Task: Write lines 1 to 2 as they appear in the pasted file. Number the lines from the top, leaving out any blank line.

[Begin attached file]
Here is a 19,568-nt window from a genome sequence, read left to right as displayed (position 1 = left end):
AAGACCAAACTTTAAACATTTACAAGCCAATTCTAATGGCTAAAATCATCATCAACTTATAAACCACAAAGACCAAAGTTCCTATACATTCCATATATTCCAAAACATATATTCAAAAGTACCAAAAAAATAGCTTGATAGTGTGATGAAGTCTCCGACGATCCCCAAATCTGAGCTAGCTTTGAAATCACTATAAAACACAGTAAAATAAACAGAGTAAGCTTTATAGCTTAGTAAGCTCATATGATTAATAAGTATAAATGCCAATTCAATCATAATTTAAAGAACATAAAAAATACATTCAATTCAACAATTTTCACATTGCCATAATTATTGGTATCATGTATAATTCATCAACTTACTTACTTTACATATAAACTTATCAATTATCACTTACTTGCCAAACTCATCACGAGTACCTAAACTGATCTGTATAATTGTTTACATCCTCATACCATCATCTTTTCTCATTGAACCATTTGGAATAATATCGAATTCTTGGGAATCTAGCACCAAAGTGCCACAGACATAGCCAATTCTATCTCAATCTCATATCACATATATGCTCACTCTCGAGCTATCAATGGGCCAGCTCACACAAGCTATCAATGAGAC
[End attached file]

Here is a 19,568-nt window from a genome sequence, read left to right as displayed (position 1 = left end):
AAGACCAAACTTTAAACATTTACAAGCCAATTCTAATGGCTAAAATCATCATCAACTTATAAACCACAAAGACCAAAGTTCCTATACATTCCATATATTCCAAAACATATATTCAAAAGTACCAAAAAAATAGCTTGATAGTGTGATGAAGTCTCCGACGATCCCCAAATCTGAGCTAGCTTTGAAATCACTATAAAACACAGTAAAATAAACAGAGTAAGCTTTATAGCTTAGTAAGCTCATATGATTAATAAGTATAAATGCCAATTCAATCATAATTTAAAGAACATAAAAAATACATTCAATTCAACAATTTTCACATTGCCATAATTATTGGTATCATGTATAATTCATCAACTTACTTACTTTACATATAAACTTATCAATTATCACTTACTTGCCAAACTCATCACGAGTACCTAAACTGATCTGTATAATTGTTTACATCCTCATACCATCATCTTTTCTCATTGAACCATTTGGAATAATATCGAATTCTTGGGAATCTAGCACCAAAGTGCCACAGACATAGCCAATTCTATCTCAATCTCATATCACATATATGCTCACTCTCGAGCTATCAATGGGCCAGCTCACACAAGCTATCAATGAGAC